“Our Board expectation is straightforward,” said Board Chair Lowry Caudill. “We want to compete academically and athletically at the highest levels with utmost integrity. We are pleased that our improvements over the past several years, and our current efforts, are leading to a sustainable approach.”

Speaking after the meeting, Chancellor Folt agreed.

“There isn’t a faculty member, or a staff member, or (anyone) that’s a part of this that don’t want to get it right,” she said.

Nyang’oro’s Story To Be Told In Court Soon

NEW YORK – Since news broke that African and Afro-American Studies Department Chair Julius Nyang’oro was holding fraudulent classes at UNC, everyone has wanted to hear his side of the story, but he’s been silent.

On January 7, Nyang’oro will be back in court after his first appearance in which he was also silent–not even entering a plea.

Sarah Lyall is a writer-at-large at the New York Times. On New Year’s Eve, she wrote an article ‘A’s for Athletes, but Charges of Fraud at North Carolina‘ in which she revisited the topic of AFAM and Nyang’oro.

Thursday on the WCHL Morning News, Lyall spoke with WCHL’s Ran Northam about the article and the case itself.

***Listen to the Interview***

Former UNC AFAM Chair Indicted By OC Grand Jury

HILLSBOROUGH – Former UNC African and Afro-American Studies chair Julius Nyang’oro faces one felony charge placed by an OrangeCounty grand jury Monday morning.

Orange and Chatham County District Attorney Jim Woodall says hundreds of thousands of documents were part of the investigation that concluded about a month ago and lasted nearly a year and a half. He says, from the beginning, he said that he didn’t believe there would be many if any criminal charges against anyone involved, and he couldn’t justify continuing the investigation.

“Quite frankly, we could have continued the investigation, because there are always avenues, more people that could be interviewed,” Woodall says. “But the agent and I decided the active investigation needed to be shut down because we had taken it as far as we felt we should.”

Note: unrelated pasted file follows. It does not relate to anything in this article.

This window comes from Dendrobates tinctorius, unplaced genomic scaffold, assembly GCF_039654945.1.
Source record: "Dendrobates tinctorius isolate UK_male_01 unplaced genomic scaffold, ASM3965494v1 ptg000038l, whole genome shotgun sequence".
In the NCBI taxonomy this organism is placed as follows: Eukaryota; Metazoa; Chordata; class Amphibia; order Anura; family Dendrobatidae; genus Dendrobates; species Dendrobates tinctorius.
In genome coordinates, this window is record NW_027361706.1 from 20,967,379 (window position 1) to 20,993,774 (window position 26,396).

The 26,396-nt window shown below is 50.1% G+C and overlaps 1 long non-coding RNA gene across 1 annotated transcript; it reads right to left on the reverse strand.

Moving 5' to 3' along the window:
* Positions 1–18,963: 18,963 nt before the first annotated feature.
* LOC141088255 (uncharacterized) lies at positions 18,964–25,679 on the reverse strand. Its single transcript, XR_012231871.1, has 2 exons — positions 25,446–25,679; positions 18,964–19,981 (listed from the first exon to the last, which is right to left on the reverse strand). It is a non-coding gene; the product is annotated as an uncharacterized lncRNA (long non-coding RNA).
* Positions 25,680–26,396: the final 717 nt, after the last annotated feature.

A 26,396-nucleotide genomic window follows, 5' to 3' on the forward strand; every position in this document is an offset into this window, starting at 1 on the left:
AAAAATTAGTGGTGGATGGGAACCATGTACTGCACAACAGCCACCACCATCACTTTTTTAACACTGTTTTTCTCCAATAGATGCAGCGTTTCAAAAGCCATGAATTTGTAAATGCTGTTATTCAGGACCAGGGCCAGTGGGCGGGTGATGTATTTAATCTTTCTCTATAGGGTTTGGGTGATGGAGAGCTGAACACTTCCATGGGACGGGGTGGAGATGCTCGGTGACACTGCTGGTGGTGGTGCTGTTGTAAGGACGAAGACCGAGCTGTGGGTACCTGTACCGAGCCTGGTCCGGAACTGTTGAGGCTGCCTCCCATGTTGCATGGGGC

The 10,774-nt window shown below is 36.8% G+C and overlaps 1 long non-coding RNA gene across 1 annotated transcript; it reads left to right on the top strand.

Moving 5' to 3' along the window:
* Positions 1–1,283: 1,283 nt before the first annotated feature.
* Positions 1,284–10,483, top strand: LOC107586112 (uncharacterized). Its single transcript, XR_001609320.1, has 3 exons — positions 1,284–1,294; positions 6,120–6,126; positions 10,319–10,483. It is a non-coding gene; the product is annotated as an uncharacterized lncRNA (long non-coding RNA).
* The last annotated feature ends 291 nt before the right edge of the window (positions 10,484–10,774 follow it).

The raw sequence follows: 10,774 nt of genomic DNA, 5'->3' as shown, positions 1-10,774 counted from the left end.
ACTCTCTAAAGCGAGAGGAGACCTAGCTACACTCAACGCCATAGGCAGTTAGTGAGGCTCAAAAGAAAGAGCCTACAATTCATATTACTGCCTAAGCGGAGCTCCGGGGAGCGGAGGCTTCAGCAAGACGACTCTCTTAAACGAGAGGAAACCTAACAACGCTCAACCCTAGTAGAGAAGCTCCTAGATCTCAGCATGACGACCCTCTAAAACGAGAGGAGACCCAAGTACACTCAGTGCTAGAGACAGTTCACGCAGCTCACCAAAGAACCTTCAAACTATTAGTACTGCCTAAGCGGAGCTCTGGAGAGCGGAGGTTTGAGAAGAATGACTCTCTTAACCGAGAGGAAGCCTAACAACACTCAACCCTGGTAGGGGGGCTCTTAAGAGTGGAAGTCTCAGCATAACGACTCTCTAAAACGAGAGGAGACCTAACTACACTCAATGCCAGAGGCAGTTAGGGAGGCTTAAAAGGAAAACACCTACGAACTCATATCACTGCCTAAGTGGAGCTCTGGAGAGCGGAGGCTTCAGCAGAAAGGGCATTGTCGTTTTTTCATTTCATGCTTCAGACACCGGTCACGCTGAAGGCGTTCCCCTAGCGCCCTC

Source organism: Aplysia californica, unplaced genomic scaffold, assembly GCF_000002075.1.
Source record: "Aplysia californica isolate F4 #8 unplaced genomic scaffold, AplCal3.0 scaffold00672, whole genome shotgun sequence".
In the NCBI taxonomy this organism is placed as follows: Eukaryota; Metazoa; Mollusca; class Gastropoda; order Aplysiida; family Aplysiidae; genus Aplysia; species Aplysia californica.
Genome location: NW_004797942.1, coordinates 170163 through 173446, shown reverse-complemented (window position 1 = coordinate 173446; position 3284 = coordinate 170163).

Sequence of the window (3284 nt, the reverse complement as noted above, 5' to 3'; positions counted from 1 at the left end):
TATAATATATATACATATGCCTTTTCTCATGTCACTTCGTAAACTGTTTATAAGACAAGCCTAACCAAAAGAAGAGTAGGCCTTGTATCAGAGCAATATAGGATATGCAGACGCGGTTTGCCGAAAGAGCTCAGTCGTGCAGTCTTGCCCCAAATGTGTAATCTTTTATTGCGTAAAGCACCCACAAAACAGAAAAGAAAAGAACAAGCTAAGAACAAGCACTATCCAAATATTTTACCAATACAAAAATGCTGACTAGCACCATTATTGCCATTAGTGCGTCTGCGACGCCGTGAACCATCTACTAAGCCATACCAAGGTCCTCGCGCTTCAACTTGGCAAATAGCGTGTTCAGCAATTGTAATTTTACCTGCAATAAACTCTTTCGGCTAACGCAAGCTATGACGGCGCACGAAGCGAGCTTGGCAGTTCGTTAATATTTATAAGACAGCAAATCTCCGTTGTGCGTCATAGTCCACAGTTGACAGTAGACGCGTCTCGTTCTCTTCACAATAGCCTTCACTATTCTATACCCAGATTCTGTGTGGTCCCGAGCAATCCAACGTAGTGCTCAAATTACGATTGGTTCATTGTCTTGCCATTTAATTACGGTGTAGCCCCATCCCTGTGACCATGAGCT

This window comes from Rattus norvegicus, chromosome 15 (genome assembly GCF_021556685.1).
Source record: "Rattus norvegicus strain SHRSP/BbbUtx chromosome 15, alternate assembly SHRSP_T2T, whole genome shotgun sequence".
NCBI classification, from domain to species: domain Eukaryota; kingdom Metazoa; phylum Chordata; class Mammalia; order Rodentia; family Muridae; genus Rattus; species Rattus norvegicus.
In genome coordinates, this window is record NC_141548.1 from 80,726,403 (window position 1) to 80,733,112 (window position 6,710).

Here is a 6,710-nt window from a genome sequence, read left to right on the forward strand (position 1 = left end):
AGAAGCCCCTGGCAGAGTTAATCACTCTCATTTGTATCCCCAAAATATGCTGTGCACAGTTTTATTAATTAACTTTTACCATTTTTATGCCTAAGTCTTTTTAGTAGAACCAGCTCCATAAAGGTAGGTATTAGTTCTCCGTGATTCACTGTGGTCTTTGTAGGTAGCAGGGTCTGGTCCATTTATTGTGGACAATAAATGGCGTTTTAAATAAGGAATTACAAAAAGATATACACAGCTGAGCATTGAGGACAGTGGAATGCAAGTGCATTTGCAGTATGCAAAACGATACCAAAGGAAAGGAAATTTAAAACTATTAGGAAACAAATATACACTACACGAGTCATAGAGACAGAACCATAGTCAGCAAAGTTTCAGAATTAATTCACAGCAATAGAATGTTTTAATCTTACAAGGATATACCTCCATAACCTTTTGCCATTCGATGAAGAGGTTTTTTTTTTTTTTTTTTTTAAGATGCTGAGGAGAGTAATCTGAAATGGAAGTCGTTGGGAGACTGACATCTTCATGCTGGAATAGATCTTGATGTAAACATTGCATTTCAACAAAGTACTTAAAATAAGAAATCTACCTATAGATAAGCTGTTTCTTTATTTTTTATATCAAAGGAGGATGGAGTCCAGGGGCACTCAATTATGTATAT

Woodall alleges Nyang’oro accepted $12,000 for a summer class he did not teach. If convicted, that charge will likely not result in time in prison.

“Whenever this investigation started, I told media outlets that I doubted there would be criminal charges,” Woodall says. “If there were criminal charges, I felt like they would be relatively minor. Now this is a felony charge which is a serious charge, but in the scheme of things, it’s one of the lower-level felony charges.”

He says the legality of the issue has been somewhat overblown.

“I felt that this was primarily an issue of academic integrity with the University,” Woodall says. “People have referred to this as academic fraud which is not a good thing obviously, but it’s not necessarily illegal.”

Woodall says while the investigation has concluded, there could be additional charges.

“There’s the potential for at least one other person to be charged,” Woodall says. “If that person is charged, that would probably happen in January. There are no current UNC employees who are the subjects of any investigation.”

Woodall did not name any names, but those charges could come against longtime AFAM department manager Deborah Crowder.

UNC Chancellor Carol Folt said in a statement, ““The action described in today’s indictment is completely inconsistent with the standards and aspirations of this great institution. This has been a difficult chapter in the University’s history, and we have learned many lessons. I am confident, because of effective processes already put in place, we are moving ahead as a stronger institution with more transparent academic policies, procedures and safeguards.”

Click here to read the full statement.

An external review by former North Carolina governor, Jim Martin found abnormalities in classes in the AFAM department dating back to 1997. The UNC administration says procedures have been put in place to make sure problems like these don’t happen again.

Nyang’oro was the department’s first chairman and took the position in 1992. He held the position until August 2011 when internal investigations into the department began at which time he stepped down. He retired from teaching in June 2012 amid ongoing investigations.

Governor Martin’s review stated the issue was not athletic in nature as non-athletes had equal access to the benefits.

The Martin Report found that the academic fraud included in excess of 200 lecture classes that never met and more than 500 grade changes, averaging B+.

State Bureau of Investigations probes have identified both Nyang’oro and his department manager, Deborah Crowder, as the two mainly responsible for no-show classes.  Crowder retired from UNC in September 2009.

Five people were recently indicted by Secretary of State Elaine Marshal for breaking the Unified Athlete Agent Act. Former UNC tutor Jennifer Wiley Thompson was among those charged with athlete-agent inducement in connection with Georgia-based sports agent, Terry Watson. Watson was also indicted as he is accused of luring athletes to use him as an agent once they decided to go pro.

Chancellor Folt Catching Up On Post-AFAM Processes